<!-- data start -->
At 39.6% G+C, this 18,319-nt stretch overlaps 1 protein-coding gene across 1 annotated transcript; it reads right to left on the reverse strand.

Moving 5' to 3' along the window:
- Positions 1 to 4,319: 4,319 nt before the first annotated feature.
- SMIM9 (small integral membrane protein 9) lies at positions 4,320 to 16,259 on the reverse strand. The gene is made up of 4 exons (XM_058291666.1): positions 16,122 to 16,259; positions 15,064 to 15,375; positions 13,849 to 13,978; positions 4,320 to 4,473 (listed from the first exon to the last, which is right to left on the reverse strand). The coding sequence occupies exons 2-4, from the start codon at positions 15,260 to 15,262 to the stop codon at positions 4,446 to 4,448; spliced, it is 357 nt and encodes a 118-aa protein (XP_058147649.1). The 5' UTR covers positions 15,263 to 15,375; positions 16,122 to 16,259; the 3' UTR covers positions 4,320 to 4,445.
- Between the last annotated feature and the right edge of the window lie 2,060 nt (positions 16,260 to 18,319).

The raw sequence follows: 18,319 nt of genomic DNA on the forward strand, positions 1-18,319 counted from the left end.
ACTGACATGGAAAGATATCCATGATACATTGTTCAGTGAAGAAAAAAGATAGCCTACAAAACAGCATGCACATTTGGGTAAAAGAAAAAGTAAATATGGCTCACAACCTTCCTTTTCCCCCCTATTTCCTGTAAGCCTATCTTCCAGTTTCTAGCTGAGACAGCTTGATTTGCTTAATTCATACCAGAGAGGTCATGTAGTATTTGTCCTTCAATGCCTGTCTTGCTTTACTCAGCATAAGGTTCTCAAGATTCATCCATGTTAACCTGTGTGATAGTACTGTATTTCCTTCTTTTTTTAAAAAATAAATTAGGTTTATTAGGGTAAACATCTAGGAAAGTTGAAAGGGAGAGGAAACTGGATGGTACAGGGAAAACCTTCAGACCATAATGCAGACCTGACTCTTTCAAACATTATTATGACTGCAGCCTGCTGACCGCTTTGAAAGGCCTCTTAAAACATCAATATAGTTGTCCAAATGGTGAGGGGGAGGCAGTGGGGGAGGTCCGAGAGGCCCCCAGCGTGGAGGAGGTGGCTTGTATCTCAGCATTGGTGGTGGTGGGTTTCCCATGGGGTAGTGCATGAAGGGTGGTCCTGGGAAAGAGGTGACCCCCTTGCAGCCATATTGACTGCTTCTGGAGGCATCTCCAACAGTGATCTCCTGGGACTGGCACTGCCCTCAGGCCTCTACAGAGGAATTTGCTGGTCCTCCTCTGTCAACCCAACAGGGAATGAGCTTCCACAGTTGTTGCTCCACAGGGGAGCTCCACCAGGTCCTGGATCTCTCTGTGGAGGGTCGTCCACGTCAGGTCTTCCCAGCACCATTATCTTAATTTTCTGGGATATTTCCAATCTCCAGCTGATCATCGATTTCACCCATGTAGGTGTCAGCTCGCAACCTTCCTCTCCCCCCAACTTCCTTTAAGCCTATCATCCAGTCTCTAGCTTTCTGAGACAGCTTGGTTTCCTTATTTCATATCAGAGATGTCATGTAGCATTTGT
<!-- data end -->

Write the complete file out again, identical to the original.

At 39.6% G+C, this 18,319-nt stretch overlaps 1 protein-coding gene across 1 annotated transcript; it reads right to left on the reverse strand.

Moving 5' to 3' along the window:
- Positions 1 to 4,319: 4,319 nt before the first annotated feature.
- SMIM9 (small integral membrane protein 9) lies at positions 4,320 to 16,259 on the reverse strand. The gene is made up of 4 exons (XM_058291666.1): positions 16,122 to 16,259; positions 15,064 to 15,375; positions 13,849 to 13,978; positions 4,320 to 4,473 (listed from the first exon to the last, which is right to left on the reverse strand). The coding sequence occupies exons 2-4, from the start codon at positions 15,260 to 15,262 to the stop codon at positions 4,446 to 4,448; spliced, it is 357 nt and encodes a 118-aa protein (XP_058147649.1). The 5' UTR covers positions 15,263 to 15,375; positions 16,122 to 16,259; the 3' UTR covers positions 4,320 to 4,445.
- Between the last annotated feature and the right edge of the window lie 2,060 nt (positions 16,260 to 18,319).

The raw sequence follows: 18,319 nt of genomic DNA on the forward strand, positions 1-18,319 counted from the left end.
ACTGACATGGAAAGATATCCATGATACATTGTTCAGTGAAGAAAAAAGATAGCCTACAAAACAGCATGCACATTTGGGTAAAAGAAAAAGTAAATATGGCTCACAACCTTCCTTTTCCCCCCTATTTCCTGTAAGCCTATCTTCCAGTTTCTAGCTGAGACAGCTTGATTTGCTTAATTCATACCAGAGAGGTCATGTAGTATTTGTCCTTCAATGCCTGTCTTGCTTTACTCAGCATAAGGTTCTCAAGATTCATCCATGTTAACCTGTGTGATAGTACTGTATTTCCTTCTTTTTTTAAAAAATAAATTAGGTTTATTAGGGTAAACATCTAGGAAAGTTGAAAGGGAGAGGAAACTGGATGGTACAGGGAAAACCTTCAGACCATAATGCAGACCTGACTCTTTCAAACATTATTATGACTGCAGCCTGCTGACCGCTTTGAAAGGCCTCTTAAAACATCAATATAGTTGTCCAAATGGTGAGGGGGAGGCAGTGGGGGAGGTCCGAGAGGCCCCCAGCGTGGAGGAGGTGGCTTGTATCTCAGCATTGGTGGTGGTGGGTTTCCCATGGGGTAGTGCATGAAGGGTGGTCCTGGGAAAGAGGTGACCCCCTTGCAGCCATATTGACTGCTTCTGGAGGCATCTCCAACAGTGATCTCCTGGGACTGGCACTGCCCTCAGGCCTCTACAGAGGAATTTGCTGGTCCTCCTCTGTCAACCCAACAGGGAATGAGCTTCCACAGTTGTTGCTCCACAGGGGAGCTCCACCAGGTCCTGGATCTCTCTGTGGAGGGTCGTCCACGTCAGGTCTTCCCAGCACCATTATCTTAATTTTCTGGGATATTTCCAATCTCCAGCTGATCATCGATTTCACCCATGTAGGTGTCAGCTCGCAACCTTCCTCTCCCCCCAACTTCCTTTAAGCCTATCATCCAGTCTCTAGCTTTCTGAGACAGCTTGGTTTCCTTATTTCATATCAGAGATGTCATGTAGCATTTGT